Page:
Home and Greenery (3)Asbestos is a fibrous mineral found in nature that was widely used in building materials until the 1970s and even into the 1980s because of its fire-, chemical- and corrosion-resistant properties. If building materials contain more than even 1 percent of asbestos, they are considered asbestos-containing materials and potentially hazardous. Material that you can crumble into a powder with your hand is called friable material, and this is far more dangerous than more stable non-friable material. If you own or are considering buying a home containing asbestos, it is imperative that you be aware of the possible risks.
Asbestos in the Home
If you own an older home, it is possible that asbestos is in the insulation, roof shingles, siding, window putty, ceiling and floor tiles, furnace covering, lining of the air ducts, piping, spray-on acoustical ceilings, textured paint, heat reflectors behind woodstoves and in many other areas. Older appliances such as water heaters, range hoods, dishwashers and clothes dryers may also contain asbestos.
The Dangers of Asbestos
Asbestos is dangerous if the fibers are released into the air and you breathe them in. They then become lodged in your internal tissues and become irritated and inflamed. This leads to a number of serious asbestos-related diseases such as asbestosis, pleural plaques, lung cancer and mesothelioma. These diseases may lie dormant for decades, so that when you begin to manifest symptoms, they are far advanced and difficult to treat.
Repairing Asbestos in the Home
If the asbestos in your home is undamaged, it is not necessary to do anything except keep an eye on it. However, if the asbestos-containing material is deteriorating, or if you are planning to renovate or remodel, you need to somehow prevent the release of asbestos fibers into the air. Repairing involves somehow sealing or covering the asbestos. This work is best done by an asbestos professional. In encapsulation, a special sealant binds the asbestos fibers together so that they cannot be released. This only works if the asbestos-containing materials have not deteriorated too much. In enclosure, material such as a protective wrapping or jacket is used to cover the asbestos-containing material to prevent fibers from escaping.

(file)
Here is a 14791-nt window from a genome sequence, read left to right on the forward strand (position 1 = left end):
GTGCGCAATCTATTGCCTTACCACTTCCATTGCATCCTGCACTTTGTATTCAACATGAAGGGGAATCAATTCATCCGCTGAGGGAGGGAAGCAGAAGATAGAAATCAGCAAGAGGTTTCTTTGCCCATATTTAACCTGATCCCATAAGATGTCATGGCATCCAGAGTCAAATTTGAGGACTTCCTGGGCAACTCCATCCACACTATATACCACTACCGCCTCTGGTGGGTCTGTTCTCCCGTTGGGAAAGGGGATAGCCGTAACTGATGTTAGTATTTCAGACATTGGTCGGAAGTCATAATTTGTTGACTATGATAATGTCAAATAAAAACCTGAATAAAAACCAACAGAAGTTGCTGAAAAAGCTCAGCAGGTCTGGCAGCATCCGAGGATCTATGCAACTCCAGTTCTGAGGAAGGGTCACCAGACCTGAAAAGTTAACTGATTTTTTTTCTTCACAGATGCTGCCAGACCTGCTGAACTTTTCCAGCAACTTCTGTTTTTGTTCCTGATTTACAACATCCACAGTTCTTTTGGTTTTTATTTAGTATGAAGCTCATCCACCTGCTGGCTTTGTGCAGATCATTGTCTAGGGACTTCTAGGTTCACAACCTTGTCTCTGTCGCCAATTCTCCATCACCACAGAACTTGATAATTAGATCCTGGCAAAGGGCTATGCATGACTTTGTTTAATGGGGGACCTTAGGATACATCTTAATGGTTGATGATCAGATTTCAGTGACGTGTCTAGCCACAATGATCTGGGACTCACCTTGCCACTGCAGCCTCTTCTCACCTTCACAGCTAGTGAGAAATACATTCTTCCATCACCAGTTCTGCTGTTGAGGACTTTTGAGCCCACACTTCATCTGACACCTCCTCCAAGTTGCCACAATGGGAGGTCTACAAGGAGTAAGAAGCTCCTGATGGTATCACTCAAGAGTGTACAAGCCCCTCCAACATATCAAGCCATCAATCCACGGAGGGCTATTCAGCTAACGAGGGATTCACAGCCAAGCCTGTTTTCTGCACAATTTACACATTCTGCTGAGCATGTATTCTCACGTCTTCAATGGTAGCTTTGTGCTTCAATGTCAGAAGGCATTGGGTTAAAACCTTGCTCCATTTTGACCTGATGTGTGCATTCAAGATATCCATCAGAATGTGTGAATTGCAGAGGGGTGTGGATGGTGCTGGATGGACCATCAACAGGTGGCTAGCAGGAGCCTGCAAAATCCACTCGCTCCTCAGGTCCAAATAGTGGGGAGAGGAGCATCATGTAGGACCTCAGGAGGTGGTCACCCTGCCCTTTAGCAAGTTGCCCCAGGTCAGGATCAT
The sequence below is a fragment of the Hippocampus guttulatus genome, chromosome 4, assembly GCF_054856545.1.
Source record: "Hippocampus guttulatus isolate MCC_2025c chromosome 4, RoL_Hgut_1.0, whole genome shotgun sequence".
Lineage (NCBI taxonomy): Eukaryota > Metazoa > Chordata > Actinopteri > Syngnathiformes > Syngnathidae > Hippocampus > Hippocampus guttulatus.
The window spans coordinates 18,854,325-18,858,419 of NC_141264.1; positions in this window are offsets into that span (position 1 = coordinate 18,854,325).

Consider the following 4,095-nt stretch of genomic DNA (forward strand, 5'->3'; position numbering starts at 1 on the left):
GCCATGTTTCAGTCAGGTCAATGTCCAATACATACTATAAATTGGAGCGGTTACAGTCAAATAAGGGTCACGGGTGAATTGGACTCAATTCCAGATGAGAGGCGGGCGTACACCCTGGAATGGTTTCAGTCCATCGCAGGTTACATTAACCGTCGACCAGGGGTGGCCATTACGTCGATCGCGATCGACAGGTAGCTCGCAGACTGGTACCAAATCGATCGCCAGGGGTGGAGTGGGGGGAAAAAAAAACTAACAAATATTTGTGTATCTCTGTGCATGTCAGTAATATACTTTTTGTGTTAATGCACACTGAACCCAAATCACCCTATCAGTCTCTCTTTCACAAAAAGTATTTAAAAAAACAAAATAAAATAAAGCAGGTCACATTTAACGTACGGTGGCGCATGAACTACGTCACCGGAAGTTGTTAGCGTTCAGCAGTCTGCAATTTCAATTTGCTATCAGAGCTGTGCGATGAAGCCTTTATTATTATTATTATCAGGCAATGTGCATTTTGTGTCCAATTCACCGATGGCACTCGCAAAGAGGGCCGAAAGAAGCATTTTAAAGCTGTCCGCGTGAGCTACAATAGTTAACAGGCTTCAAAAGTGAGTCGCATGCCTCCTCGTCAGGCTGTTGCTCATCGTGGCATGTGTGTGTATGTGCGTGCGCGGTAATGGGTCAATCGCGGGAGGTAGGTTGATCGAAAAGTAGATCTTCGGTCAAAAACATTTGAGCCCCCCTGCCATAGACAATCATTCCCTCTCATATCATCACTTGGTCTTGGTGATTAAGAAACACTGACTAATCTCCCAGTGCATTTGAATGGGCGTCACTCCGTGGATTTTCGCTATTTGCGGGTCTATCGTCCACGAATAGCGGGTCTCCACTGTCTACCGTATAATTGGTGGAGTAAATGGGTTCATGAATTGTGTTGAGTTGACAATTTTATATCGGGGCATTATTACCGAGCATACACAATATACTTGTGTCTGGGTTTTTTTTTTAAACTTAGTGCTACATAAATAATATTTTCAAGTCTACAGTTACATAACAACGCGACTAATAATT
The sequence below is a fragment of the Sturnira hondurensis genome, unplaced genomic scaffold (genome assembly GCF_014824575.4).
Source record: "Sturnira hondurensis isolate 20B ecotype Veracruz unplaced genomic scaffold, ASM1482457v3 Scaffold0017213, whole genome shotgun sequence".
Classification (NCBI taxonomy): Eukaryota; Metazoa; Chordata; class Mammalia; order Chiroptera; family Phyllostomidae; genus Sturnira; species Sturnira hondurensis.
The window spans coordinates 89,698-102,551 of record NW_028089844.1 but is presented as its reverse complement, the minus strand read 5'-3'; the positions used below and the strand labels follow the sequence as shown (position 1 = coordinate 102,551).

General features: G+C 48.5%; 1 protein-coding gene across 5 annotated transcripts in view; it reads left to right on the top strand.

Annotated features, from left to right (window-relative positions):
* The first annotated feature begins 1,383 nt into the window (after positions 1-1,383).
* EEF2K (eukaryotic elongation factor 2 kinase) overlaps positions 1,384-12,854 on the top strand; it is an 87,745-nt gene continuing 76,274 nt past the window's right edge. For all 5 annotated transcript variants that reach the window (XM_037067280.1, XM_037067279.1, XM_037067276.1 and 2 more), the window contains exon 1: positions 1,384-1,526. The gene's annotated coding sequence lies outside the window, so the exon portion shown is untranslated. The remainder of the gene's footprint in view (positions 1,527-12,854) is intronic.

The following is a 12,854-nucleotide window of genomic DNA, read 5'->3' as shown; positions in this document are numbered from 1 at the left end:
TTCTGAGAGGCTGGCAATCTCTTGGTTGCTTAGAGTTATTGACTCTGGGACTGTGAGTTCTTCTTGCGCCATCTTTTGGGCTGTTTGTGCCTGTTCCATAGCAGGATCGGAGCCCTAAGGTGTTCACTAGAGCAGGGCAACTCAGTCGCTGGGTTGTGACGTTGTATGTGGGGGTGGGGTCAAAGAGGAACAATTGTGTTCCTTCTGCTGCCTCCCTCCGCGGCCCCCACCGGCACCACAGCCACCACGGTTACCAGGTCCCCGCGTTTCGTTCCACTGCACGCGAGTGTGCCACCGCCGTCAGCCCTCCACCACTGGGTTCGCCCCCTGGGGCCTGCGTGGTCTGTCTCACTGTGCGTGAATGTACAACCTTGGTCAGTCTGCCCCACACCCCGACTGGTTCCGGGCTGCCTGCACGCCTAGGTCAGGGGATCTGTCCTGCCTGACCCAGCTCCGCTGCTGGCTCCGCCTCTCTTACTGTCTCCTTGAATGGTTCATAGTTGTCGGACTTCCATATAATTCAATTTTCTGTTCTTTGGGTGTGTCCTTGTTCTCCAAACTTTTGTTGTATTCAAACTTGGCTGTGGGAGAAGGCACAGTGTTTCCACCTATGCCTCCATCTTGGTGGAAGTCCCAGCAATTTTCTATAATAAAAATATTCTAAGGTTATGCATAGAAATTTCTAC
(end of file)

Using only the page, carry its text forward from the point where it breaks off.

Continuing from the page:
Removing Asbestos From the Home
Removing asbestos from the home is a last resort, when the asbestos-containing materials are badly damaged or major renovations are planned. Asbestos removal should be done professionally. It involves sealing off the area, wearing protective clothing and a respirator made to filter out asbestos fibers, removing the asbestos-containing material in large pieces to minimize fiber release, sealing the asbestos in leak-proof plastic bags, disposing of it properly, and thoroughly cleaning the area afterward. Improperly removing asbestos is a highly risky procedure that exposes people to dangerous asbestos fibers.
When hiring asbestos professionals to repair or remove asbestos-containing materials, be sure they have federal or state certification and that you sign a written contract stipulating all the work and cleanup that needs to be done. To be sure there is no conflict of interest, hire an asbestos inspector and asbestos corrective-action contractor that are not affiliated with each other.
Symptoms of asbestos-related diseases include shortness of breath, persistent coughing, loss of weight, loss of appetite and chest pain. Are you experiencing asbestos symptoms? If you suspect you may have an asbestos-related disease, contact your doctor for a diagnosis. Be sure to also contact a lawyer that specializes in asbestos litigation for help in obtaining compensation.